When I was very young, my father took a trip to Bali. He came home with some vibrant batiks that decorated our house for years. He also came back with a story about walking along the beach and stepping on a deadly jellyfish. His local friend immediately sprinted into the forest, located some magical healing herb, and instantly cured the sting, saving my father’s life. The healing wisdom of the Balinese, the incredible natural beauty of the island, and the sense of peace that one feels there are part of the mythology of my childhood.

As for the associated activities, I guess you can sign me up for Loving over Eating or Praying, in that order. I’m actually not a big foodie, but several of the meals I ate in Italy are among the best of my life — and comparing the average meal in Italy to the average meal here is a joke.

On pages 94-95, Elizabeth discusses the continuity of and our positioning in our family as it relates to fertility/childbearing and the idea of finding purpose and the feeling of “being relevant” if we choose to not have children or are not able to. Does your infertility struggle affect your perception of your position in your family hierarchy? Why or why not? Has this affected your involvement with family events? If so, how?
Depends which family. In my own extended family, there are the breeders and the achievers. The cousins who have not been successful (poor or no job prospects, little education, debilitating mental illness, serious substance abuse) all have children, and all are divorced. Those of us who have gotten educations and pursued big-shot careers are all currently childless (actually, now that I think of it, all of them are divorced too except for me – my family doesn’t do marriage very well). In my family, my job is to be educated to an unprecedented level, and extremely successful, and well-traveled to places that others can only dream of, and fabulously happy in my marriage. I haven’t heard a word from anyone in my family about my childlessness, except for the annual hints my father gives in the form of holiday gifts for his future grandchildren.

(Don’t get me wrong. My “unsuccessful” cousins are mostly really good people, and by no means are their problems related to having had children, and in fact I think most of them are better at parenting than they are at the rest of their lives. My “successful” cousins are even better people, some of the very kindest people that I’ve ever met in my whole life, in addition to being smart and ambitious and athletic and unbelievably attractive and humble… the kind of people that you would hate except that you absolutely can’t because they exude goodness yet are also wonderfully sarcastic.)

In DH’s family, it’s another story. We are also considered successful and educated, but for the past decade our role has been The Married Ones (with the other siblings either too young or too immature). We still go to family events, but more and more over the years I have started dreading them (even when they turn out to be not so bad after all). In the old days if I happened to be in my in-laws’ city around my birthday, they would throw a big party for me with the entire family and all of our friends. It was generous and thoughtful and a lot of fun. I’ll actually be there around my next birthday, but I won’t mention anything about a party. I’m not in the mood for our friends to bring over their babies and preschoolers, and for my in-laws to fawn over the babies and display their obvious yearning for grandchildren.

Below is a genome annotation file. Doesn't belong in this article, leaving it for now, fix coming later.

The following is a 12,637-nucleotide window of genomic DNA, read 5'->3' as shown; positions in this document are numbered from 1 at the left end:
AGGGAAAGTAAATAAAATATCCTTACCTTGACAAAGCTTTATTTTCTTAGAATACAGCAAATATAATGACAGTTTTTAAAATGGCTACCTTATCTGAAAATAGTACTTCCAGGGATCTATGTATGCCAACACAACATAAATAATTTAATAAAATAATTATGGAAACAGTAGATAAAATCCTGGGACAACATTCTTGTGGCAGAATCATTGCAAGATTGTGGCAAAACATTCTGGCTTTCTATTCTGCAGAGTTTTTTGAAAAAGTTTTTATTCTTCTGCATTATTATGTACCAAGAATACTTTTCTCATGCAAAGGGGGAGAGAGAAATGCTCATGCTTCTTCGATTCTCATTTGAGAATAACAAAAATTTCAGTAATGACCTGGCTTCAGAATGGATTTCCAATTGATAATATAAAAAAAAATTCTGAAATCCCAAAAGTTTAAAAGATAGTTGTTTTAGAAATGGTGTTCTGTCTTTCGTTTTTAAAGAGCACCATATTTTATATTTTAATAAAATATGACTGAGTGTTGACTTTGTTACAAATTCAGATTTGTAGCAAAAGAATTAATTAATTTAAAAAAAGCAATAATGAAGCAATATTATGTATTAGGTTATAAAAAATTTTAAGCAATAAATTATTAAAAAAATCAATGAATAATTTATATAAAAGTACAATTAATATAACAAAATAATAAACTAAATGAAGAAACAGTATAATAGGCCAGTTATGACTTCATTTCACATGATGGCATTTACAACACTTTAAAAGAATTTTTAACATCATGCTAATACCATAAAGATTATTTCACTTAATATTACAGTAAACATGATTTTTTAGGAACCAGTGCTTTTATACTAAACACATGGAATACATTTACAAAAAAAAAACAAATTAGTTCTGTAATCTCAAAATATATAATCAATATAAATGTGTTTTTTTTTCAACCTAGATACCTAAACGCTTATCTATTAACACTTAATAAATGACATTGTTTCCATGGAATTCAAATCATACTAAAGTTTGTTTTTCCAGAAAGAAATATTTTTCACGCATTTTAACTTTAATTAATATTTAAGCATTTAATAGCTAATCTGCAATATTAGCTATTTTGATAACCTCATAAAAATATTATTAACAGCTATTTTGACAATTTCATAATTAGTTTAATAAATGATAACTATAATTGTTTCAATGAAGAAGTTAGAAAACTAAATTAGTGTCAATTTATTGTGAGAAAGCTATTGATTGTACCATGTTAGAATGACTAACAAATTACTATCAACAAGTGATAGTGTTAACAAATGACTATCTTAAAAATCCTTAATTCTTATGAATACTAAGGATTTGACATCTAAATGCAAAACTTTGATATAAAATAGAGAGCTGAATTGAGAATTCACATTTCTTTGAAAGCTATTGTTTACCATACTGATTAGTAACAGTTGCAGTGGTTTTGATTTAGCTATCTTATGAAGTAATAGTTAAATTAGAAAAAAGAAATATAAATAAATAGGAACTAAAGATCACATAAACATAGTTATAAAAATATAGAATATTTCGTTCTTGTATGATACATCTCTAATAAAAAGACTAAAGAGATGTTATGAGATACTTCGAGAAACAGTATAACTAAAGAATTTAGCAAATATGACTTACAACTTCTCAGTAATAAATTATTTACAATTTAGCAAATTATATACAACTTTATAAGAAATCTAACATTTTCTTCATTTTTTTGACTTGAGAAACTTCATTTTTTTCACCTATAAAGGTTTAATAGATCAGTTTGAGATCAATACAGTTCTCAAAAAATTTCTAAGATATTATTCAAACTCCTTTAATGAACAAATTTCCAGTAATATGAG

Our parents must either…

  1. suspect we are having trouble conceiving but they are refraining from asking directly
  2. assume that I am too focused on my career for children, which is the impression I’m trying to foster at this point
  3. think that I absolutely cannot take a hint.

In chapter 13, the author talks about what type of traveler she is and other traveling personalities. What type of traveler are you? Does it vary based on the trip or do you approach every trip the same way?
Ideally, I am the best prepared traveler around, full of what Gilbert calls “due diligence.” I am nothing like Gilbert in terms of travel style or personality; instead, I am much more like her sister Catherine on both accounts. When I have time, I try to learn a bit of the local language (if I don’t already speak it), research the perfect hotel, the best restaurants, the local delicacies, the can’t-miss sites, maybe even brush up on some history. When I am being extra-prepared, I rent some movies from that country or read novels that take place there, to get a feel for the culture. That’s what kind of traveler I am when I travel infrequently and have free time.

Lately, I have been traveling more than I ever imagined possible and have had very little free time (partly related to the travel, partly unrelated). I still manage to figure out a hotel in advance, and usually how to get from the airport to the hotel, and download a few restaurant recommendations to sort through later, but for the most part I’ve been doing my research on the plane or even in the hotel room the night before, just planning one day at a time. I’m embarrassed when I don’t know how to say “thank you” in the local language, but I have traveled so much lately, to countries whose languages are so different from any that I speak, that I have been slacking off. Luckily DH is great at languages and can instantly learn the key phrases, saying “thank you” for the both of us in an impeccable accent.

Unlike the author, whether I do a little or a lot of research ahead of time, I am the one in the train station who looks like she knows where she is going. I carry my little compass, and on the train I try to memorize the route to my destination, with a tiny map folded in my hand just in case. I don’t have the easy people skills of the author to elicit help from anyone who may pass by, and I don’t particularly feel like getting pick-pocketed because I am an obvious tourist.